This will vary somewhat by jurisdiction. But in most US states:
- Bob happily blabs to the media and exposes all the other jurors and what they've said and who they are. All for some clout, or money.
If the authorities can trace these stories back to Bob (and they will put some effort into tracing them) Bob may well be found guilty of criminal contempt of court, fined, and sentenced to a short period in jail. He may also lose the right to be on a jury in future.
- Bob secretly tells the prosecution/defense that he'll do whatever they ask to manipulate the jury, for a favour.
If this comes out, Bob could be convicted of soliciting a bribe, and if the scheme went forward, of both accepting a bribe, and jury tampering (or either, depending on the evidence). These are serious crimes, and Bob might well spend several years in prison.
- Bob is a nutcase, and acts in bad faith to manipulate the jury just for the hell of it. For example, "filibustering" and wasting everyone's time, without explicitly stepping into maliciousness.
It is not unlawful to be a nutcase. The judge could order Bob removed from the jury if his disruptions were serious enough. If Bob actually violated th explicit instructions issued by the judge, he might be convicted of contempt, as in case 1, but this is rather less likely.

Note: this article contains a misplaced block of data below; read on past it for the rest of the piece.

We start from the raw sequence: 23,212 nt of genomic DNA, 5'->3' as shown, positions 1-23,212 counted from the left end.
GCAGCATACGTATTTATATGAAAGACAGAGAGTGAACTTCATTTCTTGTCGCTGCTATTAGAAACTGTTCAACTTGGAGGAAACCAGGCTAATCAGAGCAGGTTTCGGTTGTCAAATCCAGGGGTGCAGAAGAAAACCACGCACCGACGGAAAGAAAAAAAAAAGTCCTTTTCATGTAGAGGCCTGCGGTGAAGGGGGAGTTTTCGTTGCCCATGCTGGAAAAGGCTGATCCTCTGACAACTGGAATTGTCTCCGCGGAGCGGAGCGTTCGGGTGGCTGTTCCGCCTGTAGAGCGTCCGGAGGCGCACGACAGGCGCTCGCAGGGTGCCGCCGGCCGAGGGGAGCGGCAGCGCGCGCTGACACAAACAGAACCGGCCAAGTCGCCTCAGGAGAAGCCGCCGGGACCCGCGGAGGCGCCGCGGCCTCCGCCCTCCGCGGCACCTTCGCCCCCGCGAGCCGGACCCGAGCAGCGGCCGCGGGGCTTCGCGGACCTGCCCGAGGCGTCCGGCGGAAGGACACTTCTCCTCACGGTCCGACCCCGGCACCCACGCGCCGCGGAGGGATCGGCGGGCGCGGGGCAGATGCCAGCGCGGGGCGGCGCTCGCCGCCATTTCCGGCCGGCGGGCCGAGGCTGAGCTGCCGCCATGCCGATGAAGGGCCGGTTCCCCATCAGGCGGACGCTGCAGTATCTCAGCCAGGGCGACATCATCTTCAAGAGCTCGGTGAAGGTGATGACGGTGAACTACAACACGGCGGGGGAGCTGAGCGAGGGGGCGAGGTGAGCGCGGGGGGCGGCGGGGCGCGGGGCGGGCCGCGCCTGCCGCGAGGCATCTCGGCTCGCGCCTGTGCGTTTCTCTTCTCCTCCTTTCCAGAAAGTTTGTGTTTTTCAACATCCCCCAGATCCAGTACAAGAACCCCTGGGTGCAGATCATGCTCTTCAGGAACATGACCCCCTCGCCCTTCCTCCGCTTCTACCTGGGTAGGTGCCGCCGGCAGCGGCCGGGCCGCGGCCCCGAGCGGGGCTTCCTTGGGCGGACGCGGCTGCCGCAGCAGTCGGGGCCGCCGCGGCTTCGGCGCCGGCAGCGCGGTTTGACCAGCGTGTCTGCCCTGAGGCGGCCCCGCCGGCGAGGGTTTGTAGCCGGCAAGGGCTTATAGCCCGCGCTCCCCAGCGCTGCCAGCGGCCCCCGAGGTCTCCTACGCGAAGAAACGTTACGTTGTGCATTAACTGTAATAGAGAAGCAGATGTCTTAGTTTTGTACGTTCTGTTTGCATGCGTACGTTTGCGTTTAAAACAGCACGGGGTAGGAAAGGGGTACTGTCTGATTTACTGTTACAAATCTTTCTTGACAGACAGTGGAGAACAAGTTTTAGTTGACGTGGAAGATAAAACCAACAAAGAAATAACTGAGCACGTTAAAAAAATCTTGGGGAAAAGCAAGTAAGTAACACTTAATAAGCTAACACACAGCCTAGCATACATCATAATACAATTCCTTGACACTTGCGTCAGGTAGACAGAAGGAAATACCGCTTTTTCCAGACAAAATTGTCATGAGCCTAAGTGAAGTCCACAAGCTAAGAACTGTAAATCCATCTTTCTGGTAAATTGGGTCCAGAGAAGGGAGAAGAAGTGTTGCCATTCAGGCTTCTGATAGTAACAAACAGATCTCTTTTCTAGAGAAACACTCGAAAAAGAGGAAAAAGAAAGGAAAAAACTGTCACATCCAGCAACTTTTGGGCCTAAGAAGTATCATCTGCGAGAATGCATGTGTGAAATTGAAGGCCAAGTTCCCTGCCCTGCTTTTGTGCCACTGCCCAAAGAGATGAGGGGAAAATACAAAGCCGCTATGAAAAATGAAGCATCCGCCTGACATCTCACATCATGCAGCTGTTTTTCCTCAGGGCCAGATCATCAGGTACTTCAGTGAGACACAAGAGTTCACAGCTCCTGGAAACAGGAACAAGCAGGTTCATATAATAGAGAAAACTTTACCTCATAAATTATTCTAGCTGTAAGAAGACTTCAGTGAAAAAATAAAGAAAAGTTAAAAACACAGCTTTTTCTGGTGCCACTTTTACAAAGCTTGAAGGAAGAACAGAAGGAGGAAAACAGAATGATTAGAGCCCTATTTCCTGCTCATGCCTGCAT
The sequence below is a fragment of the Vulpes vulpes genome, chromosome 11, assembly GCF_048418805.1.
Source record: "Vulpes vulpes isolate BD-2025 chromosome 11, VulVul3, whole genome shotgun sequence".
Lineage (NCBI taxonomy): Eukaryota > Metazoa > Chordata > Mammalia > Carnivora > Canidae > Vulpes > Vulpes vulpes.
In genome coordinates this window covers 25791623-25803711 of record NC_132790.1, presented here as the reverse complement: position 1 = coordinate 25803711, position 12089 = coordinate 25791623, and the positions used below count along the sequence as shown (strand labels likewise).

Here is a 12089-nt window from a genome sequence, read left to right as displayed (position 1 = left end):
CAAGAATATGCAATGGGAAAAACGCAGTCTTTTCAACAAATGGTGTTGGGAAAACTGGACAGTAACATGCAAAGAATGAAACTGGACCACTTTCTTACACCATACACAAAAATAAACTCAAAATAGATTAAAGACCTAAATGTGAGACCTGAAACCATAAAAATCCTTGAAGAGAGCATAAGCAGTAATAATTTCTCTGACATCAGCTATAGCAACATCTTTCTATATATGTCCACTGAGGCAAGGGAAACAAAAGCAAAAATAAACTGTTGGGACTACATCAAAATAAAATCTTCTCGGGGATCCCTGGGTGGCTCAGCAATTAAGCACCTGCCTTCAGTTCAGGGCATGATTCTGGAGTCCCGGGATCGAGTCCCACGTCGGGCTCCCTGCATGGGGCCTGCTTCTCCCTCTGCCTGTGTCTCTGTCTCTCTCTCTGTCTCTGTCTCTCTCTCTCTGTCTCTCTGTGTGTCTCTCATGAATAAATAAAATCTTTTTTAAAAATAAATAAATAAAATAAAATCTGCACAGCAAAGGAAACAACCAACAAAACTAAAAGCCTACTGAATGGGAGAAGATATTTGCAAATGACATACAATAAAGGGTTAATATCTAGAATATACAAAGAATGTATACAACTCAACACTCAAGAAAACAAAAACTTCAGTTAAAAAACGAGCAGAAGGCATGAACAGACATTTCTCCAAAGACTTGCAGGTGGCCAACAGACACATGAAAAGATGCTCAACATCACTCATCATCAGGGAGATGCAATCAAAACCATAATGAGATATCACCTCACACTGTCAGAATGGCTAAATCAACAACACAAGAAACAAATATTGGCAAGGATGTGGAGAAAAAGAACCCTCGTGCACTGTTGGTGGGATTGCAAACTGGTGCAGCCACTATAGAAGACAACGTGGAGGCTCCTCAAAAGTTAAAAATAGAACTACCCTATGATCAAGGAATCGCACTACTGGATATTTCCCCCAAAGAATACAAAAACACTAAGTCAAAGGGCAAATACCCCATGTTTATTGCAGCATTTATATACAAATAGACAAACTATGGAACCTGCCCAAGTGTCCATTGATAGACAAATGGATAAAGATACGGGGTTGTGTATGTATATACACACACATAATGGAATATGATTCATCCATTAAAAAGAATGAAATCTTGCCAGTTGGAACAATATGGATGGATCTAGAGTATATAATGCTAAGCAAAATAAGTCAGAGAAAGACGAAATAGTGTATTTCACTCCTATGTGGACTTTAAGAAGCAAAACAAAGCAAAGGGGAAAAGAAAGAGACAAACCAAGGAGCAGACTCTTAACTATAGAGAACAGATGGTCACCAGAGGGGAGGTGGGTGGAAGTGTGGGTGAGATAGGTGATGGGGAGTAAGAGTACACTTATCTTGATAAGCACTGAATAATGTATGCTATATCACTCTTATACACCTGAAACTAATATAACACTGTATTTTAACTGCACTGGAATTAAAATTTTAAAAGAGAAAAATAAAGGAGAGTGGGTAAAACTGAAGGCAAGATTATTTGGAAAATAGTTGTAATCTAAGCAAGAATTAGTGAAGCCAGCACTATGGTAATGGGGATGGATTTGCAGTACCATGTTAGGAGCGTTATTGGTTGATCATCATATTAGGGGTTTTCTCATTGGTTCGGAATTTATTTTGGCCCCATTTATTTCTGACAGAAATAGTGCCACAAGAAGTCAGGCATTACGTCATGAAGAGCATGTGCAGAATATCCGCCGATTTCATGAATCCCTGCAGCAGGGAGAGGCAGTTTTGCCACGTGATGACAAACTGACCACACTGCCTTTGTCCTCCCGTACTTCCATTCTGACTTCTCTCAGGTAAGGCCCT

A comment adds the scenario:
- Bob knows that the guilt has been proven beyond a reasonable doubt, but still tries to sway the jury for a not-guilty verdict (whether he tells other jurors what's going on or not) and will hang the jury if that fails, because he doesn't believe the defendant should get in trouble for it
This is an instance of "jury nullification". Bob is within his legal rights, and cannot be punished, nor removed from the jury. Bob can try to convince the other jurors that the law is unjust, or that the possible penalties are too severe for what the accused did, or of some other reason not to convict. If they agree, and acquit the accused, the acquittal stands, however contrary to the letter of the law. If they do not agree, there is a mistrial because of a hung jury. The prosecution may (but need not) retry the accused.